WORK EXPERIENCE: Our reporter tries out being a volunteer at St David's Hospice Care charity shop

South Wales Argus: Sophie Brownson Work Experience at St David's Charity Shop. Sophie sorting through some donated clothes. (5514262) Sophie Brownson Work Experience at St David's Charity Shop. Sophie sorting through some donated clothes. (5514262)

Charity shop volunteers need to be hard working, selfless and dedicated, as SOPHIE BROWNSON discovered when she tried out being a volunteer at St David's Hospice charity shop in Newport.

“Always good as gold.” That's how manager Bernie Day described the volunteers as I entered the smart St David’s Hospice charity shop on Stow Hill, Newport .

Leading me into the back room I met the other volunteers who were all busy sorting through large black bin bags full of clothes that had been recently donated.

“We have 32 volunteers just in this shop; our youngest is 15 and our oldest, Grace Howells, is 89.” Ms Day said.

“We have lots of long-standing volunteers such as Jean Parry who has been here 22 years and they work various shifts based on a rota system.”

Asking how Bernie got into volunteering, I discovered that every volunteer has their own story and reasons for giving back to the community and to charity in such a way.

“Before St David’s I ran my own pub" she said.

“So I had many years experience dealing with customer service and members of the public, after that I was mobile and used to work round many of the St David’s shops in Gwent before settling at this one.”

Other volunteers were members of the community who wanted to give back or youngsters wanting to gain experience in employment or to help with their Duke of Edinburgh.

The shop has two Duke of Edinburgh volunteers.

Ms Day said: “They do a Saturday shift; one of them is 15 and the other is 18.

"She has been with us three years and is now on her gold award but she has finished for the moment to do her A levels.”

Putting me to work straight away I learnt the secret to sorting through donations before they hit the shop floor.

Tipping the entirety of the contents of the large bags onto a table into the centre of the room I began to sort through.

Chatting to the volunteers I learnt that it’s best to empty the contents of the bag out first before sorting through for health and safety purposes in case there is sharp bric-a-brac in among the clothing.

Alongside its main seller of clothes, the shop also sells books, records, and brick-a-brac.

Ms Day said: “If something has been on the shop floor for more than three weeks, we move it to the back as our regular customers don’t want to see the same stuff every week.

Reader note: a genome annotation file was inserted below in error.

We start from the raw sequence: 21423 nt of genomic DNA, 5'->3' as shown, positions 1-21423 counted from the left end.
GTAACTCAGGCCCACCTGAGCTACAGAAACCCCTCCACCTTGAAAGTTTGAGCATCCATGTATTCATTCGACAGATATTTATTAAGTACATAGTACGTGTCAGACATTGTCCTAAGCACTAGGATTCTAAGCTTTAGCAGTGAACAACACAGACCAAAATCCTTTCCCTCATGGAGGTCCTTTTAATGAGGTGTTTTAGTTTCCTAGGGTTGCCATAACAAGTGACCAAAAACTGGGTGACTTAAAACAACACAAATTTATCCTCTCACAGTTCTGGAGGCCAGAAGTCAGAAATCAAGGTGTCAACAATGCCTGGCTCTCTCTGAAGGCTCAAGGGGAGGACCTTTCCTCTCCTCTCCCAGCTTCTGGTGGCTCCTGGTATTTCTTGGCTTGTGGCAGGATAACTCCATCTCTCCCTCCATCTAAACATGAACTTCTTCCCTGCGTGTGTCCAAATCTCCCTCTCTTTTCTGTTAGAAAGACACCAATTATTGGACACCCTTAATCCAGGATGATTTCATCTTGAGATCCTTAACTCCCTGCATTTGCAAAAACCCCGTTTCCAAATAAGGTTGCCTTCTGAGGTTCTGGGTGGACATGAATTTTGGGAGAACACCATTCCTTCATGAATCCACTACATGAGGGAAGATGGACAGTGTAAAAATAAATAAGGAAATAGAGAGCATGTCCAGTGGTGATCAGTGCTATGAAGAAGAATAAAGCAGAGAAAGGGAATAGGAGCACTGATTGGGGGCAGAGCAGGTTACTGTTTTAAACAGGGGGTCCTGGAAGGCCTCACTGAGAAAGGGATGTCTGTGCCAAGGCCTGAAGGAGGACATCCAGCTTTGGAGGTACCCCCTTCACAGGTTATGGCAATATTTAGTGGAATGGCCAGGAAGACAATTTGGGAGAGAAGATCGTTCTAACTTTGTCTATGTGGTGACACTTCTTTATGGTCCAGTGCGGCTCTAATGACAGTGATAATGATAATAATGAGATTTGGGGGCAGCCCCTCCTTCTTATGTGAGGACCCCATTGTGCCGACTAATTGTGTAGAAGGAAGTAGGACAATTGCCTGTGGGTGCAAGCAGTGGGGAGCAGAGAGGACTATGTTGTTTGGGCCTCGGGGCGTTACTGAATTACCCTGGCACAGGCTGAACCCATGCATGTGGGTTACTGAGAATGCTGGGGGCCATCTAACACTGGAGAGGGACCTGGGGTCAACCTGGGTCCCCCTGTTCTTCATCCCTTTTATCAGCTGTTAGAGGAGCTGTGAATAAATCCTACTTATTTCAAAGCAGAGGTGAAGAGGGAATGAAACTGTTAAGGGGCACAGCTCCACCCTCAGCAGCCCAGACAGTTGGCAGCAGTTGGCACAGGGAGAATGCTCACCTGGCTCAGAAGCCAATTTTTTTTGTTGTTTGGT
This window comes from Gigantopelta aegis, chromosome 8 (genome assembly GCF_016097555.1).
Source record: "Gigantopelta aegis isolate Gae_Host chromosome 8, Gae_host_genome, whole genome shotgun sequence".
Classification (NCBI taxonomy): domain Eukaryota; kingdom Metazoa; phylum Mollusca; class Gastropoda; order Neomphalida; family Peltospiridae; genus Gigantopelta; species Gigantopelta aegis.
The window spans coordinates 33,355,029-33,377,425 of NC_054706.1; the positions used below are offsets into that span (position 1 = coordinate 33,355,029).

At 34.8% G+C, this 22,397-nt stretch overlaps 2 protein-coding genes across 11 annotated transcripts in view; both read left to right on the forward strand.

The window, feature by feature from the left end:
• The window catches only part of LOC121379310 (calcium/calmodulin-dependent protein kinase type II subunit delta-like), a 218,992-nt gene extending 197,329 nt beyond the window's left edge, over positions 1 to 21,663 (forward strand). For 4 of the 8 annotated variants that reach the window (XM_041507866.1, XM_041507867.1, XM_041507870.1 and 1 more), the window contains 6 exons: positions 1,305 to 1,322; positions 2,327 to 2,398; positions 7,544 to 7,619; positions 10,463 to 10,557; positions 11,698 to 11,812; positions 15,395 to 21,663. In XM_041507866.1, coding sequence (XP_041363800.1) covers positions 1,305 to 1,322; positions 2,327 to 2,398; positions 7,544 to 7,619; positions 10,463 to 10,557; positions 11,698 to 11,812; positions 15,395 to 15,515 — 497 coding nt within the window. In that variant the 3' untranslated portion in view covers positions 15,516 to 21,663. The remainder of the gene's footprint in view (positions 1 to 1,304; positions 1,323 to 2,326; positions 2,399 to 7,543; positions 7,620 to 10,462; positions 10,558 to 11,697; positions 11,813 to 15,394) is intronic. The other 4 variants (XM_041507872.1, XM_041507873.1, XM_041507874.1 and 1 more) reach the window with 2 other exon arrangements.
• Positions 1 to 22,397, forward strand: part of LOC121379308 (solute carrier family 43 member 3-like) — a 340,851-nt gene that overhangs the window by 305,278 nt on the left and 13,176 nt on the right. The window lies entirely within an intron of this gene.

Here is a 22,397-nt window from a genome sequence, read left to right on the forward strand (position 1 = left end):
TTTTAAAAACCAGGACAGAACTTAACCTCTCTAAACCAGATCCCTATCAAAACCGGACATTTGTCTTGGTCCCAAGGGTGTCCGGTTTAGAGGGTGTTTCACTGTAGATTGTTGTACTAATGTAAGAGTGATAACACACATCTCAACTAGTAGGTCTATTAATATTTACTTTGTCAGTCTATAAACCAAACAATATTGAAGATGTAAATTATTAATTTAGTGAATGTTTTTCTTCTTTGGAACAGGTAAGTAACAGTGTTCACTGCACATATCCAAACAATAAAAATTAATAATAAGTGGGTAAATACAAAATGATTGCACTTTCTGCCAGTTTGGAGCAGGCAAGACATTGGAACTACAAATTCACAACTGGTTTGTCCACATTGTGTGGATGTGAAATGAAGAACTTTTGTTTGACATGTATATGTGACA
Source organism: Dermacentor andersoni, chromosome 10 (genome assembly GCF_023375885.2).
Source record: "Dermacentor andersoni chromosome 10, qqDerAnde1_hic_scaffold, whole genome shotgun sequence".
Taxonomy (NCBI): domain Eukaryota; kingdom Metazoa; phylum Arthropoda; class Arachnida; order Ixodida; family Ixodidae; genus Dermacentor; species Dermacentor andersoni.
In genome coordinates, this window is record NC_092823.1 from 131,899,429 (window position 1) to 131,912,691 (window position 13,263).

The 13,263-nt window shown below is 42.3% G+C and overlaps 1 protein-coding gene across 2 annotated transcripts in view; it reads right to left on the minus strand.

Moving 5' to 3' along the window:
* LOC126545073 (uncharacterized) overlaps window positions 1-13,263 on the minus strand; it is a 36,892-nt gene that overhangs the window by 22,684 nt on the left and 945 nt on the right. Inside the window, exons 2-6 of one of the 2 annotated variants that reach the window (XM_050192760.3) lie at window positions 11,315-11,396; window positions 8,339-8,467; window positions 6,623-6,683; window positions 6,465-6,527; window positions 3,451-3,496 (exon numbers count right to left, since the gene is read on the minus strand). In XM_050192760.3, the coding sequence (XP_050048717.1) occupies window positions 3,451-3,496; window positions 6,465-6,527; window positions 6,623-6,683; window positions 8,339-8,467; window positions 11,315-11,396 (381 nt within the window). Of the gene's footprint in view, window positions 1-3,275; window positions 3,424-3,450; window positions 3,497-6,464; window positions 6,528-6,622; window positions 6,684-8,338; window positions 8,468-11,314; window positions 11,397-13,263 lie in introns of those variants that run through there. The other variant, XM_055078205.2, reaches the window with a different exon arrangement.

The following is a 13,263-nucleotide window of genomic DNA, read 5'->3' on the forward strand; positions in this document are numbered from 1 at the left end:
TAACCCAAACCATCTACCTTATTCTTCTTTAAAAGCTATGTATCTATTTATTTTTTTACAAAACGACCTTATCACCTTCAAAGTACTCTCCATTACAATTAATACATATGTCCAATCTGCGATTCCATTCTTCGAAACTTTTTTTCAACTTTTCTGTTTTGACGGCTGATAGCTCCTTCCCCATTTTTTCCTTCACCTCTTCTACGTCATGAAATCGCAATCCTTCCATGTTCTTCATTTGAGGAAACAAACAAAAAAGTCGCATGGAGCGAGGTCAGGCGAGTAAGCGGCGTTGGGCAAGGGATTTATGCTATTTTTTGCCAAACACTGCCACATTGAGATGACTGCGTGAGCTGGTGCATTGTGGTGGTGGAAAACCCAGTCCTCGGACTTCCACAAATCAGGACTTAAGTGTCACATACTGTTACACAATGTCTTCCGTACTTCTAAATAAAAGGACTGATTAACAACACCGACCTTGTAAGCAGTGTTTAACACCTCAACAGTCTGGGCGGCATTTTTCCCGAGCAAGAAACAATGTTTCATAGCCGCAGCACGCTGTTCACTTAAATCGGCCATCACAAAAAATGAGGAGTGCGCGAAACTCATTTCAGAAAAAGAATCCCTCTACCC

“There is stuff that you can’t sell for safety issues.

“But nothing goes to waste unnecessarily but you do get some stuff that you can’t sell.”

Most of these items go into recycling which is collected twice a week and the shop makes 55p per kilo and 3p per book that is recycled.

Sorting the clothes I separated the shoes and put them in a box before ensuring that the saleable clothes had sales tags attached using a pricing gun and the appropriate ones had stickers to show that they were Gift Aid items.

Gift Aid is a big part of working in the shop I discovered, as every customer who donates items and pays tax is asked if they would like to become a Gift Aider.

Charity shops are also now on the forefront of ‘cheap chic’ fashion with many fashionistas trawling through them to secure a designer or one-off bargain, so I asked if the shop had seen any expensive donations.

“Recently someone donated a Pandora bracelet,” Ms Day said.

“We also have lots of Karen Millen dresses, some of which have their original labels still on them.”

But some things I learnt must be returned to their owner.

“Someone had just passed away and the nephew cleared out the house and donated all these suits,” Ms Day said.

“As one of the volunteers was sorting through them she pulled out £200 from one suit and aother £150 from another.

“This went on and in the end we had £690 all together.

“Luckily the customer was a Gift Aider so we were able to contact him using the details he provided and we called him to say that we had found all this money

“He was so grateful.”

Next I was shown how the clothes are pressed using a steamer and hung using the correct hangers.

Once done I then had a go at pricing the items according to the price guide chart on the wall.

While I worked, Ms Day chatted to me about the shop.

“We have a good lot of customers and volunteers," she said.

“The shop is open from 9am until 4.30pm but I am often here until 6pm or 7pm most days, and many of the volunteers come in even when they are not in rota to help out.

“I love this shop - it is the customers and the volunteers that work here who make it.

“You get to know the regular customers and you get a lot of rapport with them.”

Some customers come in every day I learnt.

“We get a lot of elderly customers and those living in sheltered accommodation, but we also get lots of students and mature people, all ages really," she said.

“You learn who you can have a laugh and a joke with.”

Newport alone has 11 St David’s Hospice care shops and 38 across Gwent.

Leading me out on the shop floor, Ms Day then let me have a go at hanging the clothes, ensuring that the correct items were in the correct sizing bracket for each type of garment.

After chatting to customers I was then given the chance to have a go on the tills, but I did find this a bit challenging.

Nevertheless I thoroughly enjoyed the day and have greater admiration for the dedicated volunteers who serve at St David's Hospice.

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